- an autonomous semi truck developed by plus.ai made a cross-country trip in less than three days, trouble free with no incidences where a human driver had to intervene unexpectedly.
- the 2800-mile trip was done mostly autonomously, with all stops being preplanned.
- the money that could be saved through automated trucking is one of the reasons for increasing numbers of companies trying it out.
like the holiday season, self-driving technology breakthroughs can often solicit a damn, it’s already here? reaction. and the news of a self-driving semi truck driving across the country without any disengagements—times that a human safety driver had to intervene—should do just that.
a truck equipped with technology developed by plus.ai, a tech startup that specializes in self-driving technology for fleets, drove from tulare, california, to quakertown, pennsylvania, under a three-day period just before thanksgiving. the truck carried 20 tons of butter for the company land o'lakes in what plus.ai claims is an industry first for commercial freight.
the truck traveled 2800 miles mostly autonomously, stopping only for scheduled breaks. there were two people on board for the trek, the safety driver and a safety engineer, for the first cross-country trip that plus.ai has had a truck take. despite the maiden voyage's success, plus.ai's chief operating officer, shawn kerrigan, told the mercury news, "we're still a few years out" from this happening regularly, but kerrigan did tell cnbc that he believes driverless trucks will be ready before driverless cars.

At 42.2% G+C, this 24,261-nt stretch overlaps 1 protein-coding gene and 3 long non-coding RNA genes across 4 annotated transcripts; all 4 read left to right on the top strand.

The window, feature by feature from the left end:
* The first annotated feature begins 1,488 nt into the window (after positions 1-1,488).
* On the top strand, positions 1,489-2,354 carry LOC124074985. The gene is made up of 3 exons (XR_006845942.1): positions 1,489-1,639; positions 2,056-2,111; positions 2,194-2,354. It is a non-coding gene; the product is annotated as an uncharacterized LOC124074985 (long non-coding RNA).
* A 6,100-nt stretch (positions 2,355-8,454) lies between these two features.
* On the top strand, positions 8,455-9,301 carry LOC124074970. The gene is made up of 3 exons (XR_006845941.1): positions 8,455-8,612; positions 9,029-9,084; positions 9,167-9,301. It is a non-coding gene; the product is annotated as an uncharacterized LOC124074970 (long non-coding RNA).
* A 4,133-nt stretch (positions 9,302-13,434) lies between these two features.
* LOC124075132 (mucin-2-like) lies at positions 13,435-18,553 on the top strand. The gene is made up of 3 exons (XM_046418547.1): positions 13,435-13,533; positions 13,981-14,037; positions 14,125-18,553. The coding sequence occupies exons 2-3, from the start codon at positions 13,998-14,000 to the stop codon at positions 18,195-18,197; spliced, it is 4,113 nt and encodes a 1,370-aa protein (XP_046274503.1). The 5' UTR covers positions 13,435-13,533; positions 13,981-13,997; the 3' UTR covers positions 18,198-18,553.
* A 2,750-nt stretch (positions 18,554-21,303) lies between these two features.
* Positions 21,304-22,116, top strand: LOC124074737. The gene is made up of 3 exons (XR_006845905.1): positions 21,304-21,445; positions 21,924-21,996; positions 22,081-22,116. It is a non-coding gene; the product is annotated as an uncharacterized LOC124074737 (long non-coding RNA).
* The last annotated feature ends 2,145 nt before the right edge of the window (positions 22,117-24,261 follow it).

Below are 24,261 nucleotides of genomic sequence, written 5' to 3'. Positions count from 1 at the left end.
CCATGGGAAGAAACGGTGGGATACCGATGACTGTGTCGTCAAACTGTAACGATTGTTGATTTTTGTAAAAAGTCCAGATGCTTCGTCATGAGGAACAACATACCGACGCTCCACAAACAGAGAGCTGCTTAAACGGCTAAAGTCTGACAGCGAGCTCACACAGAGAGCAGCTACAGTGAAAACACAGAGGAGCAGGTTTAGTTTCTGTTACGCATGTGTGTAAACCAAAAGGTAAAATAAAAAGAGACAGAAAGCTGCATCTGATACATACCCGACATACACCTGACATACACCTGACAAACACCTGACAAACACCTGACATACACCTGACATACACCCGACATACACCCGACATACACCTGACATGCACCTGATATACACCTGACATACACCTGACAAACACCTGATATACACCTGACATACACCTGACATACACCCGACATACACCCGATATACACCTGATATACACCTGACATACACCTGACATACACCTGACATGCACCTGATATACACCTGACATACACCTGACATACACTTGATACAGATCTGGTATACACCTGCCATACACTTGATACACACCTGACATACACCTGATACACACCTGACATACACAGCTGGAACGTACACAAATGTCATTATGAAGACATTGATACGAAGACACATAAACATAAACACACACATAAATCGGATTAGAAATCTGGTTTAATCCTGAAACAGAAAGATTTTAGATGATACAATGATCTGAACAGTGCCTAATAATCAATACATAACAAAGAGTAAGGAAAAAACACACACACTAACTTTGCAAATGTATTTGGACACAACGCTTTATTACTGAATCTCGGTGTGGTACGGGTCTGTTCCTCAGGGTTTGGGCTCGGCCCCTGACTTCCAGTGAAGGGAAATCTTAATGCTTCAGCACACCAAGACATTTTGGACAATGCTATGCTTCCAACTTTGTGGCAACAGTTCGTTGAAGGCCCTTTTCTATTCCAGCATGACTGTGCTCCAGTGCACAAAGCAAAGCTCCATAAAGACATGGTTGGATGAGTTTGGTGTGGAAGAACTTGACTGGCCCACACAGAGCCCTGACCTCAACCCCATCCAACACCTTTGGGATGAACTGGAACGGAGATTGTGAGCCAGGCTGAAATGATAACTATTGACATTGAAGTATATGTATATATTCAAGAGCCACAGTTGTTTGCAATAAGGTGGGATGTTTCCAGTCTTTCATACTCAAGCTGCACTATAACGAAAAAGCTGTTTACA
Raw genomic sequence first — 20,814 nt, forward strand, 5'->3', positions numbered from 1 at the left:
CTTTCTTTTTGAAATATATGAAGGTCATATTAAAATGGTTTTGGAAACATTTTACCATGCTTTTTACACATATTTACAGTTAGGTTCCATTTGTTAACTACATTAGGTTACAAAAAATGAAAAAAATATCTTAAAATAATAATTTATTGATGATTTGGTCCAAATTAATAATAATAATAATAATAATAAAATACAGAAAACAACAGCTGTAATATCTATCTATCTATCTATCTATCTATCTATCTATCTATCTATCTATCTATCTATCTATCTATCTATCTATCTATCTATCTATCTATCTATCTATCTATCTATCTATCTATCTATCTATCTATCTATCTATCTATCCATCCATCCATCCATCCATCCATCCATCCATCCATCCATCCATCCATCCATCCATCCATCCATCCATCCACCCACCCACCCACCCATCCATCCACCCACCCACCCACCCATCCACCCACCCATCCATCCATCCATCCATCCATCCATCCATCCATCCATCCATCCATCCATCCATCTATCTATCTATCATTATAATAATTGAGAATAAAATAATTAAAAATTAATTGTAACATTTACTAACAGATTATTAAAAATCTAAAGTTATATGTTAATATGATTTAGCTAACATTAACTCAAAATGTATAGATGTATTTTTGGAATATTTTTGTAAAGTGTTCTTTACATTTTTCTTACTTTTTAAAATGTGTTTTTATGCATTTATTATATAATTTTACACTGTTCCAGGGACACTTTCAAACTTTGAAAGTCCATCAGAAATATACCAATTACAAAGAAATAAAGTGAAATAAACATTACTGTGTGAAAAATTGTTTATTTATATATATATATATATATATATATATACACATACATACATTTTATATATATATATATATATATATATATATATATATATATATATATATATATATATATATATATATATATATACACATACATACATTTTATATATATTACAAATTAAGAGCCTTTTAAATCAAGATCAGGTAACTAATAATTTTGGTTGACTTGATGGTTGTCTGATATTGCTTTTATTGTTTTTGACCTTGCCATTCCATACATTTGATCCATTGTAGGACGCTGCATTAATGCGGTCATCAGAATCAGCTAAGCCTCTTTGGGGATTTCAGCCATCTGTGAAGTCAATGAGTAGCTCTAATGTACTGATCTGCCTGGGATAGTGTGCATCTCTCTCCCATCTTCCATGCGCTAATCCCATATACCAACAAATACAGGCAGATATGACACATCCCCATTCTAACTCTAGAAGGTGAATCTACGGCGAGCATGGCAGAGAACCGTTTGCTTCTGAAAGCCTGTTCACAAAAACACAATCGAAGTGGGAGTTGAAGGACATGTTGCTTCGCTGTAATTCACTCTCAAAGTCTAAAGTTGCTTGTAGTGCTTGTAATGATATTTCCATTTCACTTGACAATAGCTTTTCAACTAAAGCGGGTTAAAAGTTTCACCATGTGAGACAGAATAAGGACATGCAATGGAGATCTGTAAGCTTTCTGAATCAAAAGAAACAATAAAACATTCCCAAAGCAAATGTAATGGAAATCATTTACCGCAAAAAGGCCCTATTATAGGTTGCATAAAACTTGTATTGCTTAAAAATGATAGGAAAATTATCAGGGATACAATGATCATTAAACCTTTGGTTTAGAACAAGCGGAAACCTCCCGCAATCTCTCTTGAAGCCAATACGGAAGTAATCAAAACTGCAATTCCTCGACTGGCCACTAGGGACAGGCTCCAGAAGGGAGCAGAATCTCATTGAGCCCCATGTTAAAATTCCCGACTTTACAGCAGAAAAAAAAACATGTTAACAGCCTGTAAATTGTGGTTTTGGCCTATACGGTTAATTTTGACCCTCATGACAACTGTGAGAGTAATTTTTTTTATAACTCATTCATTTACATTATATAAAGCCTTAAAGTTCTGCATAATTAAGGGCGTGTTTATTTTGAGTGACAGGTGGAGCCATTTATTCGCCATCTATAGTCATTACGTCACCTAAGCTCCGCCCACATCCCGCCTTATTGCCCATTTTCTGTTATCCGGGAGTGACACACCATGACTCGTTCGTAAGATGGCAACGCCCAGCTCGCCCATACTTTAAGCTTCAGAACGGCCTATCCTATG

plus.ai is just one of many companies pushing to revolutionize trucking and change the way goods are transported. embark trucks had a semi truck drive from los angeles to jacksonville, florida, without relying on the human driver while on the highway, in early 2018. einride put a completely driverless electric truck on the road in sweden in may of this year; the truck drives along 300 meters of road, 100 meters of which is public, and is allowed to reach speeds of 3 mph.
with some analysts estimating that automation of the trucking industry would save companies over $100 billion, it's only a matter of time before no driver at all, safety or otherwise, is required for butter deliveries.